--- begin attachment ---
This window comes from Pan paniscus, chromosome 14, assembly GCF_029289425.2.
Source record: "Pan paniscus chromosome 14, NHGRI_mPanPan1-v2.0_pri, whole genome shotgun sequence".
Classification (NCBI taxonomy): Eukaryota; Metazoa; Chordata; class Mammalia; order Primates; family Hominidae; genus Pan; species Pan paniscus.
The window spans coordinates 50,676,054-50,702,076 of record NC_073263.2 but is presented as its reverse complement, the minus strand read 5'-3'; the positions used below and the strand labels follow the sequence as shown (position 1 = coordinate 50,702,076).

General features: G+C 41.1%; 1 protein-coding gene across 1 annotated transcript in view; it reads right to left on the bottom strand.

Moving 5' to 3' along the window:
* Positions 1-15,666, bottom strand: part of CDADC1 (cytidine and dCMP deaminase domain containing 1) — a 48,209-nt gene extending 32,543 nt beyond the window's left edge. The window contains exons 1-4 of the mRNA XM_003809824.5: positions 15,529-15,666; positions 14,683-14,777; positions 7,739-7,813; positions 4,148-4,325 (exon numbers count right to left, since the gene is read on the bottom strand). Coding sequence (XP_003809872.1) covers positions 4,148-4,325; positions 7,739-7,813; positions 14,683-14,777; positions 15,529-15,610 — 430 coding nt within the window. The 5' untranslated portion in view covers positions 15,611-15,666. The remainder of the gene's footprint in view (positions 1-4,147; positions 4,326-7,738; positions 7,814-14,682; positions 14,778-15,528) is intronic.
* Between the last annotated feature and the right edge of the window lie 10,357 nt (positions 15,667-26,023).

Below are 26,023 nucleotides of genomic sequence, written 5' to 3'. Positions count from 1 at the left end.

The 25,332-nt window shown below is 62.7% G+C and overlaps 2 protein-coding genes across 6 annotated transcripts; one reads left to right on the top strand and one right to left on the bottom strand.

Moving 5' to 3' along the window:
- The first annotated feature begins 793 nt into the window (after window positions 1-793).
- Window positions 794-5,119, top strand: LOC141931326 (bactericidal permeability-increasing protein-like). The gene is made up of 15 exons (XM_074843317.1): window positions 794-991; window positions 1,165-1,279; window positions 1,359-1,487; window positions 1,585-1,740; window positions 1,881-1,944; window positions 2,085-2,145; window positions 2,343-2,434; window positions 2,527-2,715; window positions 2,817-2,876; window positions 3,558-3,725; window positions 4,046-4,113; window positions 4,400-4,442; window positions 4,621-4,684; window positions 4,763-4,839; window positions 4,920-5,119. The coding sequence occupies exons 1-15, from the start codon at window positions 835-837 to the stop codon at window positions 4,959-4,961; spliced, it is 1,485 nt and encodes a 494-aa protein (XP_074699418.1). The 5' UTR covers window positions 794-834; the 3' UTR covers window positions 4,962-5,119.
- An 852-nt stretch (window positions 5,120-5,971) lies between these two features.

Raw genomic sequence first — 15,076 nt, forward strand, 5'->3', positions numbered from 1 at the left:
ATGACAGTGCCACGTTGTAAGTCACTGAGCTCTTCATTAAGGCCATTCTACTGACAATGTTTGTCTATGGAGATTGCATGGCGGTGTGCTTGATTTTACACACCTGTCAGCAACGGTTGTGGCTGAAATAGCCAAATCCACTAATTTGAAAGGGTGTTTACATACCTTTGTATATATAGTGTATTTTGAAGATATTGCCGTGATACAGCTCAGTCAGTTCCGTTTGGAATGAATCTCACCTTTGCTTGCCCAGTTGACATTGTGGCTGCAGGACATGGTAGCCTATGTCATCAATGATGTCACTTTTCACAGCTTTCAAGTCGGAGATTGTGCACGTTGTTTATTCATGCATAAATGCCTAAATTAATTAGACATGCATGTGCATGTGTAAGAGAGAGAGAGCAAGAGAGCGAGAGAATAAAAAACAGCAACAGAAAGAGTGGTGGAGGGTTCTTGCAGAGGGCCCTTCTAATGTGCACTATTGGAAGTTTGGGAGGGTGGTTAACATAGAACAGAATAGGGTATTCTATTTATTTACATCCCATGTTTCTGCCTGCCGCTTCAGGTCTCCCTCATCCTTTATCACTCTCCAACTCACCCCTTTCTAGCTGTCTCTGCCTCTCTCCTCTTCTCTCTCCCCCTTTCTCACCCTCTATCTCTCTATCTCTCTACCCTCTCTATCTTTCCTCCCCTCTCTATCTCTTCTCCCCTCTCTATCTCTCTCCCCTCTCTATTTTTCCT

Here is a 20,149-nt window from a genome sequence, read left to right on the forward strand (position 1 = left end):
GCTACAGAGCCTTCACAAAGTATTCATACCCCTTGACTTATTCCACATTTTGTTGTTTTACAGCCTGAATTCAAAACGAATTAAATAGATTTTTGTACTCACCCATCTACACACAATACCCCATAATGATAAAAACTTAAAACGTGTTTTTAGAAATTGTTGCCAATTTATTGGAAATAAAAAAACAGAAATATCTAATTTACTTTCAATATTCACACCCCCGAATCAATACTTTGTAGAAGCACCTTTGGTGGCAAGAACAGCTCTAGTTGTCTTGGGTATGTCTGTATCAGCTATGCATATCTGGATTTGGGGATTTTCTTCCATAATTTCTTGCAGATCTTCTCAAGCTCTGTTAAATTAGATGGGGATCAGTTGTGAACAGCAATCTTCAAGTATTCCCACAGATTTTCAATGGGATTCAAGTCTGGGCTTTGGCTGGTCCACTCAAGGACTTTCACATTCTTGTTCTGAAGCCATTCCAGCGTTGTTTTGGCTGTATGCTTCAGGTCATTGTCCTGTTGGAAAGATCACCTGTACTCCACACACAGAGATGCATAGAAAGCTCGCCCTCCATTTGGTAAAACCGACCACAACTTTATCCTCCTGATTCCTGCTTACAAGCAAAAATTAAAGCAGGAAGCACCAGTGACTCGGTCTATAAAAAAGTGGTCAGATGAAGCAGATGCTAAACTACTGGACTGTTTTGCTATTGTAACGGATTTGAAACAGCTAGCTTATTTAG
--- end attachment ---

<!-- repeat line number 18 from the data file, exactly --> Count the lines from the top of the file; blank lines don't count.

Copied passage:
GCTACAGAGCCTTCACAAAGTATTCATACCCCTTGACTTATTCCACATTTTGTTGTTTTACAGCCTGAATTCAAAACGAATTAAATAGATTTTTGTACTCACCCATCTACACACAATACCCCATAATGATAAAAACTTAAAACGTGTTTTTAGAAATTGTTGCCAATTTATTGGAAATAAAAAAACAGAAATATCTAATTTACTTTCAATATTCACACCCCCGAATCAATACTTTGTAGAAGCACCTTTGGTGGCAAGAACAGCTCTAGTTGTCTTGGGTATGTCTGTATCAGCTATGCATATCTGGATTTGGGGATTTTCTTCCATAATTTCTTGCAGATCTTCTCAAGCTCTGTTAAATTAGATGGGGATCAGTTGTGAACAGCAATCTTCAAGTATTCCCACAGATTTTCAATGGGATTCAAGTCTGGGCTTTGGCTGGTCCACTCAAGGACTTTCACATTCTTGTTCTGAAGCCATTCCAGCGTTGTTTTGGCTGTATGCTTCAGGTCATTGTCCTGTTGGAAAGATCACCTGTACTCCACACACAGAGATGCATAGAAAGCTCGCCCTCCATTTGGTAAAACCGACCACAACTTTATCCTCCTGATTCCTGCTTACAAGCAAAAATTAAAGCAGGAAGCACCAGTGACTCGGTCTATAAAAAAGTGGTCAGATGAAGCAGATGCTAAACTACTGGACTGTTTTGCTATTGTAACGGATTTGAAACAGCTAGCTTATTTAG